From There To Here: A Portal Retrospective Or How How I Learned to Stop Worrying About People Who Won’t Shut Up About How “The Cake Is A Lie" (And Love the Bomb).
by: Kyle Palantine
; edited by: Michael Hartman
; updated: 4/17/2012
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With the nearing release of Portal 2 and Valve's recent amendment to Portal's ending, we take an in depth look at just what made Portal so special, and how it has helped redefine what can be done within the first person genre and the interactive medium that computer games occupy as a whole.
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Despite using the Steam (digital distribution) service for a while now, I still hadn't played through the supposed landmark game, Portal. For all I knew the cake was not a lie, but completely trustworthy and I could put the same degree of faith in it that I do with other baked goods. Like muffins. Honest muffins.
So when Steam started giving free copies of the game away, no doubt to herald in the announcement of Portal 2 as well as for the benefit of exposure to the newly founded Steam for Mac, I jumped (through a portal) at the chance.
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I Love the Smell of Portals in the Morning; Smells like… Science:
Portal starts in a fashion similar to the Half Life games (all made by the same developer, Valve), with your admiration of the surroundings and a gentle introduction to the game world, while the credits roll. In this case, you appear to be awaking from some sort of stasis, fresh for enrollment into an Aperture Science Handheld Portal Device training course.
What struck me as innovative about Portal is that it's a first person puzzle game. That in and of itself may not sound impressive, but it's not exactly a genre or sub-genre that I've had a lot of exposure to; the idea is so simple and opens up many possibilities. Physics based games are not a new idea in any sense; they've been a staple of the indie games scene for a while and the degree with which physics has been a prominent factor in most game genres has increased as technology and processing power have improved.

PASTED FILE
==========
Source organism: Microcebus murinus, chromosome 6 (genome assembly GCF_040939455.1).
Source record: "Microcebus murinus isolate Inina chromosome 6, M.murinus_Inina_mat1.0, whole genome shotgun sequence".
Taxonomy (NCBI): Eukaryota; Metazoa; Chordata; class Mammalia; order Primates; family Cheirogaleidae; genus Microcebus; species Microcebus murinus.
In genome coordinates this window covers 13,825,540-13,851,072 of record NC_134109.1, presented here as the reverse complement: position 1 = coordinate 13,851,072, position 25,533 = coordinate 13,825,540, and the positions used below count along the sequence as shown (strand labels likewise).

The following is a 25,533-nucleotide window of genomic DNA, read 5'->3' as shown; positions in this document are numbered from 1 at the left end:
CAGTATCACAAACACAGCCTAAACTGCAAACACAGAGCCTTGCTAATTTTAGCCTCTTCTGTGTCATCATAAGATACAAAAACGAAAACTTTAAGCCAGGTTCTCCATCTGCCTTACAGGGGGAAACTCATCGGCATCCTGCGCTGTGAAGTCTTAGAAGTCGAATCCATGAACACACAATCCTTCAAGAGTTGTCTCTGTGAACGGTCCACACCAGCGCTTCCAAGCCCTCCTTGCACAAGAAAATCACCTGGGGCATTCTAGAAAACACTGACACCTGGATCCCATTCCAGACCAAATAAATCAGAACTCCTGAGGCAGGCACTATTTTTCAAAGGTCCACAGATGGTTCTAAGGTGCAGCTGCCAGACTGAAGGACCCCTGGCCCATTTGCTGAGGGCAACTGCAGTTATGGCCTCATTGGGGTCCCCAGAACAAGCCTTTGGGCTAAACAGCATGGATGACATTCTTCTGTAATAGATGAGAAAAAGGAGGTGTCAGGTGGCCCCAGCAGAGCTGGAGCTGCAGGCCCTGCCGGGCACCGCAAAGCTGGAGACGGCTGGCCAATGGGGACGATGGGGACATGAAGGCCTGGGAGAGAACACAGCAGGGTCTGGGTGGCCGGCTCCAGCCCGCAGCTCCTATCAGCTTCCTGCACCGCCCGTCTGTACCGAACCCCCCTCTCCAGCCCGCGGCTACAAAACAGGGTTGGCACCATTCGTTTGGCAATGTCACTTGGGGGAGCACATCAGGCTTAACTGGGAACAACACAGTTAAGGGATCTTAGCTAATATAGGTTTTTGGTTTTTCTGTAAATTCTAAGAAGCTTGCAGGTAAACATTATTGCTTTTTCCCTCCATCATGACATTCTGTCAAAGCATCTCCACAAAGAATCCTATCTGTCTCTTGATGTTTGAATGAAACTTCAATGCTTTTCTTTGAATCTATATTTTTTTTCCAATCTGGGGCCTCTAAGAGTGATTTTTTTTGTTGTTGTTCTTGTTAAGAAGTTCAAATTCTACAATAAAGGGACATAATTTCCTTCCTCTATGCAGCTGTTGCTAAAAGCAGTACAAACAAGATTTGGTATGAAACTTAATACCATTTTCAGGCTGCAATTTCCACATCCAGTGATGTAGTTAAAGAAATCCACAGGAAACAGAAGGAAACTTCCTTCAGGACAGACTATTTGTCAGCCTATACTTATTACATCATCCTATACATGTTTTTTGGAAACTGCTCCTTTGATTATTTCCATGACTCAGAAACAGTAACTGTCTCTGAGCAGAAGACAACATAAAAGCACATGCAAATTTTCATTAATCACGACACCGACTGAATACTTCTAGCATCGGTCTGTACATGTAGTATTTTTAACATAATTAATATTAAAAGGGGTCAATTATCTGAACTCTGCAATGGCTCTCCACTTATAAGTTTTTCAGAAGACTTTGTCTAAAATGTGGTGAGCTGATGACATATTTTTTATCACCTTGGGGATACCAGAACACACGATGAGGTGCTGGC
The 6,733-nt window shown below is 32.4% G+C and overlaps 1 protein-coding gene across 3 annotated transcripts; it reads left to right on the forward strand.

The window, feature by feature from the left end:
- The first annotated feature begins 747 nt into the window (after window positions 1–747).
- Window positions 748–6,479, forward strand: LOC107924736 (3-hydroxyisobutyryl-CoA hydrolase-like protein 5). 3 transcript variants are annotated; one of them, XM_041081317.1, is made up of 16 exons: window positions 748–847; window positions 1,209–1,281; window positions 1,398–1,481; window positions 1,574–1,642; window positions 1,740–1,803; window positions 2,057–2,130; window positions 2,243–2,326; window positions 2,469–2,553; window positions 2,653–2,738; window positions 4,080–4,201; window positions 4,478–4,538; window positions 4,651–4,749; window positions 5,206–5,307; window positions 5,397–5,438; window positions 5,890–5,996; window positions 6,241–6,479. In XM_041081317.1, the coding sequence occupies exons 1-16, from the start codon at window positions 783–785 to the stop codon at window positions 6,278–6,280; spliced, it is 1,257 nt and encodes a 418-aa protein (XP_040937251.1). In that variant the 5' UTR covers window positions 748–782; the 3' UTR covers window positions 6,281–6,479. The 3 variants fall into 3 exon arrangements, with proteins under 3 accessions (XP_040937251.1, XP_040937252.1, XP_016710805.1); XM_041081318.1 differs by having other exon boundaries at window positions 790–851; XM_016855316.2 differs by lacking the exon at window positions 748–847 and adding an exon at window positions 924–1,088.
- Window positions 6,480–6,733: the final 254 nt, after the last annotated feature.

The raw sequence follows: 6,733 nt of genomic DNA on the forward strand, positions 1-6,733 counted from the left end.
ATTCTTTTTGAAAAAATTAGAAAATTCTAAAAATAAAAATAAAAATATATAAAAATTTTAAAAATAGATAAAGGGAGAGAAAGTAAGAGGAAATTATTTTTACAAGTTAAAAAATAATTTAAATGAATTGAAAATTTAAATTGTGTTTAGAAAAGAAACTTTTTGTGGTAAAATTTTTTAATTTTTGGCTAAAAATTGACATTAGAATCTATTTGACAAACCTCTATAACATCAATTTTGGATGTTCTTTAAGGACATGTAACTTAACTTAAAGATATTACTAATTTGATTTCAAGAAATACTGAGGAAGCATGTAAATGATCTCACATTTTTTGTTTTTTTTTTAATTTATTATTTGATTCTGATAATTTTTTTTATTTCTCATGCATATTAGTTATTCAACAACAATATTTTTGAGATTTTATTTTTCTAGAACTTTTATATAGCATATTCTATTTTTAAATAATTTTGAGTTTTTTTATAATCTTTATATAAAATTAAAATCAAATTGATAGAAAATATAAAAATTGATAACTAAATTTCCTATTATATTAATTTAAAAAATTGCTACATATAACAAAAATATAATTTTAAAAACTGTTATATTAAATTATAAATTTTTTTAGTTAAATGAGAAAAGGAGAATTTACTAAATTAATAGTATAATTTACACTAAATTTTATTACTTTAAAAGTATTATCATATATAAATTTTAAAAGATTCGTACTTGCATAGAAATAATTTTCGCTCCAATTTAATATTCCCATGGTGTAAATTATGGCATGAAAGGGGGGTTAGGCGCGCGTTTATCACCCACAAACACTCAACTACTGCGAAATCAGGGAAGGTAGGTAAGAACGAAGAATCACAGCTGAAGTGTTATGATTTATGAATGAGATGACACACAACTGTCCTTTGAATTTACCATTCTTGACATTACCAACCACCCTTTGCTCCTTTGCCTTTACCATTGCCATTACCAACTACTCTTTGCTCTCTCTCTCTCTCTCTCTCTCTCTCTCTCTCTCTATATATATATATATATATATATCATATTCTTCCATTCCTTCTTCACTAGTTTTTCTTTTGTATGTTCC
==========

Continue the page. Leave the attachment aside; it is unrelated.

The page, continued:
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Gravity is Like Morality - Relative:
One of Half Life 2's key features was the use of the gravity gun, which opened up the possibilities of what you could do when given the ability to actively manipulate the environment; though this was somewhat limited to repurposing objects as projectiles and the occasional box stacking and lever puzzles.
Portal expands on this by allowing the player to create wormholes and therefore the power to manipulate how you can move through the environment, and by extension, the environment itself, as necessity dictates. The real core of Portal's innovation is in using the physics interactions as the entire anchor for the experience rather than shooting or spell casting or some other form of combat as a means to generate engagement. Though it's the case that not every first person game is wholly dependent on violence as a mechanism, it is the exception rather than the rule.
What it represents is a divergence from convention; usually, the physics engine would serve to better facilitate the main aspect of the game, e.g. shooting. Here the physics engine IS the main aspect of the game.
The portal mechanism creates a whole new dynamic which despite running around with a gun of sorts, was refreshing and removed from what had come before. Obviously, when the focus and objective of the game is about problem solving, then the experience will be cerebral rather than a reliance on the reaction time of the trigger finger. Ironically, Portal also works that aspect into its puzzles.
The significant element of a first person physics game is that the player places themselves into the puzzles, which is more affecting and immersive than say, a third person view (where the player would be external). Being virtually hurled across the room through a portal at several hundred miles per hour is much more dizzying and disorienting, and most of all convincing when it's done through the view of the person being hurled; though I suppose that argument could be pretty much made for anything using a first person perspective. Emulating the perspective of the character experiencing these things lends itself better to immersion.
Had the question of "What are physics based games like?" been asked before Portal, I would not have naturally thought of them being frenetic and tense, despite their obvious potential to be. Portal changed that.
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Good Listeners Always Prevail:
Portal has been described as just a "tech-demo", which is not to say that it is not a full game but that its primary purpose to show off the technology at its core. I would say that it is unfair to merely relegate it to being regarded as a simple set piece: